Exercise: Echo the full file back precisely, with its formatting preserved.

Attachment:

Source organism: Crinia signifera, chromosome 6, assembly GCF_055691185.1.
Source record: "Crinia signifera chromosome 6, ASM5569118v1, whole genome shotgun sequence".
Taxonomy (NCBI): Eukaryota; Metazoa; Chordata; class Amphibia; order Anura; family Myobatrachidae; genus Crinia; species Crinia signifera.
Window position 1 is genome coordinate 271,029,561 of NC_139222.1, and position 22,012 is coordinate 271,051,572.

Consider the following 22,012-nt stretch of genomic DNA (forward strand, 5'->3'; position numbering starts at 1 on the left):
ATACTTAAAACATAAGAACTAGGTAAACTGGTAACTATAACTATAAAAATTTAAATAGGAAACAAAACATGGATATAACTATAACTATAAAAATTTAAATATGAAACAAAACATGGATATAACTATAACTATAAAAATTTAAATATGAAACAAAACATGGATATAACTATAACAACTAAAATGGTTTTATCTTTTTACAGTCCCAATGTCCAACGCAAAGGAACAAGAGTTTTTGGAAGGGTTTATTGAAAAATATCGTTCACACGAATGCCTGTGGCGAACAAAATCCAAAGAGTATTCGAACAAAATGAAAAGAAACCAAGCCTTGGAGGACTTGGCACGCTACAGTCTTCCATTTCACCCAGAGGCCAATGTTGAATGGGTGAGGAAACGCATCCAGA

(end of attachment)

Source organism: Crinia signifera, chromosome 6, assembly GCF_055691185.1.
Source record: "Crinia signifera chromosome 6, ASM5569118v1, whole genome shotgun sequence".
Taxonomy (NCBI): Eukaryota; Metazoa; Chordata; class Amphibia; order Anura; family Myobatrachidae; genus Crinia; species Crinia signifera.
Window position 1 is genome coordinate 271,029,561 of NC_139222.1, and position 22,012 is coordinate 271,051,572.

Consider the following 22,012-nt stretch of genomic DNA (forward strand, 5'->3'; position numbering starts at 1 on the left):
ATACTTAAAACATAAGAACTAGGTAAACTGGTAACTATAACTATAAAAATTTAAATAGGAAACAAAACATGGATATAACTATAACTATAAAAATTTAAATATGAAACAAAACATGGATATAACTATAACTATAAAAATTTAAATATGAAACAAAACATGGATATAACTATAACAACTAAAATGGTTTTATCTTTTTACAGTCCCAATGTCCAACGCAAAGGAACAAGAGTTTTTGGAAGGGTTTATTGAAAAATATCGTTCACACGAATGCCTGTGGCGAACAAAATCCAAAGAGTATTCGAACAAAATGAAAAGAAACCAAGCCTTGGAGGACTTGGCACGCTACAGTCTTCCATTTCACCCAGAGGCCAATGTTGAATGGGTGAGGAAACGCATCCAGA